To those of us who experienced its genesis, the Internet seemed at first to exist apart from an unfortunate status quo; a brave new blueprint for a thriving peer-to-peer society that spurns corporate branding and advertising culture in lieu of actual, genuine human connections. But Isaac Wilder, founder of the Free Network Foundation, knows the truth: The Internet, a once publicly-owned utility birthed from a government communications experiment, is falling back into the hands of corporations, and it's time to fight back. The only problem: some of the most popular ways we've taken to doing so are based, ironically, on platforms owned by profit-driven entities.
It's just one dilemma Wilder addresses in Motherboard's recent documentary, Free the Network, which follows him and his band of network engineers across months of protest and police agression in New York City. He worries people are starting to forget that services like Twitter and Facebook (the latter of which is currently looking forward to a potential $10 billion IPO this May) are private organizations with their own self-serving agendas. When reminded of the narrative being pushed around during the social upheavals of the Arab Spring – that of social media as a liberator – Wilder was understandably ambivalent.
"It made it very clear that there is a very dangerous mass-delusion among the populace," he said. "A lot of people […] put a lot of faith in those platforms and don't realize that the medium is the message."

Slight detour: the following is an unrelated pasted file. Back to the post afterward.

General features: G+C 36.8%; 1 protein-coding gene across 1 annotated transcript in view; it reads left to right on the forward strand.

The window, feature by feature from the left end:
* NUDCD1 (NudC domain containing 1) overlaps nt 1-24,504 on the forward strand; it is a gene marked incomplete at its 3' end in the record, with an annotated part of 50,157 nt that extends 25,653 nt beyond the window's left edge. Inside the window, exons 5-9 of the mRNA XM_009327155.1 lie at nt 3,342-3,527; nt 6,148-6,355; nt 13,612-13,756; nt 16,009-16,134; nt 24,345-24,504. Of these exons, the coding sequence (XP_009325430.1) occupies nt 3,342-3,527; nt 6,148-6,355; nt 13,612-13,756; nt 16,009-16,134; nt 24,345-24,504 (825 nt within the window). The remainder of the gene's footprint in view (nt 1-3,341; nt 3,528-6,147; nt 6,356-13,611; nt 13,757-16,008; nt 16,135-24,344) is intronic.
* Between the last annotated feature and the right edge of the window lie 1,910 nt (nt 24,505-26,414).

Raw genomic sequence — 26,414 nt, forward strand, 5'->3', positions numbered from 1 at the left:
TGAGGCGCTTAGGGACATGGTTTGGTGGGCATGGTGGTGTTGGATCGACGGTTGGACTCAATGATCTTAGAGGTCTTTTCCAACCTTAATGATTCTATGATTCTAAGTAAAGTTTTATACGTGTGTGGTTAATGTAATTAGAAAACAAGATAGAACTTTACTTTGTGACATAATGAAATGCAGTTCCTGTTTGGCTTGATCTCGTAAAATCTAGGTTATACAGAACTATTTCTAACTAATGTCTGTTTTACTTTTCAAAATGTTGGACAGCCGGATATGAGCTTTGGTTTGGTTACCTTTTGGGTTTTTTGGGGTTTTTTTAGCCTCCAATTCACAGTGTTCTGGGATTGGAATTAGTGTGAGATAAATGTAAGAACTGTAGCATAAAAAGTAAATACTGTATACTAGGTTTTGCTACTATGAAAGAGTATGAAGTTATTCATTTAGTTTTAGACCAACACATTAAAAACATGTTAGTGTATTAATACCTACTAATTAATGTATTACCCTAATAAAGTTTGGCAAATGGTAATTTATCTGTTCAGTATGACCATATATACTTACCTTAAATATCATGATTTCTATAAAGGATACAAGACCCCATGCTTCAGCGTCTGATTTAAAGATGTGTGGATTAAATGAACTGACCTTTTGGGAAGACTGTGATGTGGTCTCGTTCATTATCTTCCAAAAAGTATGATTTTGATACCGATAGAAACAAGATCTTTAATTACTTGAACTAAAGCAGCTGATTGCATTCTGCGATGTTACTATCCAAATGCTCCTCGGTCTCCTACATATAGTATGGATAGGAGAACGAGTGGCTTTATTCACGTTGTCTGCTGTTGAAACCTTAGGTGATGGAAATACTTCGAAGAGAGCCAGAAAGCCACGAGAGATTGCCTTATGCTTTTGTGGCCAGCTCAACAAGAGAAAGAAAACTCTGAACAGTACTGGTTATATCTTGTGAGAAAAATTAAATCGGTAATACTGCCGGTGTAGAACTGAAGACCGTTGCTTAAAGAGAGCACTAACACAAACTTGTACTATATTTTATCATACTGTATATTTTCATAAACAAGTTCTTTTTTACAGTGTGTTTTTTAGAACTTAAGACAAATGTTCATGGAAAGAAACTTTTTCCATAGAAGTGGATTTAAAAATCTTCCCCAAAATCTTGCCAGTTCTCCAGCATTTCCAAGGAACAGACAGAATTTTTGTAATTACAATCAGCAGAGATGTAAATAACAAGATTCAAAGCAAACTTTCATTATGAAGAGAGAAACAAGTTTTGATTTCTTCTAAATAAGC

The medium can also be very fickle. In line with the ever-shifting quest for novelty that is so common to today's internet, the impassioned chatter about places now under similar upheaval, like Syria, hasn't quite gone "viral" as it did in Egypt and Libya. Socially-conscious campaigns that live by the hashtag and the idle "Likes" of millions can just as easily die by them too.
But even Wilder's own efforts, which involve setting up wireless mesh networks to grant universal access to all, are undermined in some way by corporate interests — at least for now. Aside from the privacy concerns that come with conglomerates trading us connectivity for our privacy, the challenge goes deeper and gets more physical: the Internet is made up of miles and miles of land and undersea telecommunications cables owned by private companies. Regulators have been attempting to keep service providers neutral when it comes to the content being passed through their tubes. But with rising pressure from pro-copyright lobbyists in the entertainment industry (and the increasingly apparent toothlessness of frustrated regulators like the FCC and FTC) they've been met with mixed success, at best.
It's a problem without an easy solution, but Wilder and co. are nevertheless building the framework and coping with the paradoxes. (The Free Network Foundation notably eschews Twitter.) In the meantime, we'd do well to remain mindful of the implications our various tweets and status updates have for us within the existing system, even as they are being used to reconstruct or subvert that system.